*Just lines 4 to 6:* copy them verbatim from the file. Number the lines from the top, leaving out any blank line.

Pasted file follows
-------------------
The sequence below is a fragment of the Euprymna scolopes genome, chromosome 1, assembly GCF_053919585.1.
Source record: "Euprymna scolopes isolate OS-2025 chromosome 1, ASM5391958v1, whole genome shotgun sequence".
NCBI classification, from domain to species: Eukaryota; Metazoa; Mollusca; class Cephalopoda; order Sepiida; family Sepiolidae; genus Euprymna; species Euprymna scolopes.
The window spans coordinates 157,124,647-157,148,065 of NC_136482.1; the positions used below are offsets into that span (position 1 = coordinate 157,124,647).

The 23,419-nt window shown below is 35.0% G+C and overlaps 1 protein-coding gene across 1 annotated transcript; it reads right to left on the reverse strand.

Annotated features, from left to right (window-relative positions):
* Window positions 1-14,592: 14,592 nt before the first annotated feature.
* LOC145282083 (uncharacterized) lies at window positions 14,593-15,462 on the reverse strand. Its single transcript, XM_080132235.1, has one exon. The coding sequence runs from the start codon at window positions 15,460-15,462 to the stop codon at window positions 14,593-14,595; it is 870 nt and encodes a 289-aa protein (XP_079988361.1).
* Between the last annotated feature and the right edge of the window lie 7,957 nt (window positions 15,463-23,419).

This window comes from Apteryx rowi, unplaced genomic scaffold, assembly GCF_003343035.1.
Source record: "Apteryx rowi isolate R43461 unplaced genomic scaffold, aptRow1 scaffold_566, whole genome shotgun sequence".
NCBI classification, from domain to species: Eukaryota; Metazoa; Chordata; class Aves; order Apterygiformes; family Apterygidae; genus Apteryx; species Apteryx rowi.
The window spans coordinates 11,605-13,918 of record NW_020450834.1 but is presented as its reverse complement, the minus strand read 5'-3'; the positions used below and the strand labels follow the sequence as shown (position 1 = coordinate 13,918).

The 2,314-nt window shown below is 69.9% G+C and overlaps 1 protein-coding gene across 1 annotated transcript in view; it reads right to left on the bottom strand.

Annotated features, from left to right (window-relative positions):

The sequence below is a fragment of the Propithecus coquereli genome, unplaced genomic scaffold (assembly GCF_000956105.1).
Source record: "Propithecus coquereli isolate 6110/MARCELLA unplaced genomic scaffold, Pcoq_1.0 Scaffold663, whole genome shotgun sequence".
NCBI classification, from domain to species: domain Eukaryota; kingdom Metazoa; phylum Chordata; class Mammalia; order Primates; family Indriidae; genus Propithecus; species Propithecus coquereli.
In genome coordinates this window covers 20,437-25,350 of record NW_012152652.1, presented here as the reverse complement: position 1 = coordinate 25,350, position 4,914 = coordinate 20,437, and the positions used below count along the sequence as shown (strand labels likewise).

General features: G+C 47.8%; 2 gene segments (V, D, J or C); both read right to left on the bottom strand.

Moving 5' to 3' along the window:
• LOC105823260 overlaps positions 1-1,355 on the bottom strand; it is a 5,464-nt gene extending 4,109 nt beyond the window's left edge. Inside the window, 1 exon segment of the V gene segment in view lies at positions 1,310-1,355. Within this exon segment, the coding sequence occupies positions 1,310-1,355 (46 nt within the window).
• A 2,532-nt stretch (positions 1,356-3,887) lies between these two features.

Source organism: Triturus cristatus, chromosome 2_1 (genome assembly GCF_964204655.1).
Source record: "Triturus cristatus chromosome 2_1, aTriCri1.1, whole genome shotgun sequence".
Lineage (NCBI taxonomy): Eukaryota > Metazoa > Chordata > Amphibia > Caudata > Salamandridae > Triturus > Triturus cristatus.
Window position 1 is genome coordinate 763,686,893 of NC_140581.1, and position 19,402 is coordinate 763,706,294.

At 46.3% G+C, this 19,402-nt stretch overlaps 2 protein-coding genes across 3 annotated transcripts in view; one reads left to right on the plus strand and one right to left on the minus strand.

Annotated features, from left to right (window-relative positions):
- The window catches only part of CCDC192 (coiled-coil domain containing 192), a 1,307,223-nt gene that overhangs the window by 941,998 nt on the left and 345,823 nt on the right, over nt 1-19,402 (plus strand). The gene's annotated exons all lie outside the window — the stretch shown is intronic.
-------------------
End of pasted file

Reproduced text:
The window spans coordinates 157,124,647-157,148,065 of NC_136482.1; the positions used below are offsets into that span (position 1 = coordinate 157,124,647).

The 23,419-nt window shown below is 35.0% G+C and overlaps 1 protein-coding gene across 1 annotated transcript; it reads right to left on the reverse strand.

Annotated features, from left to right (window-relative positions):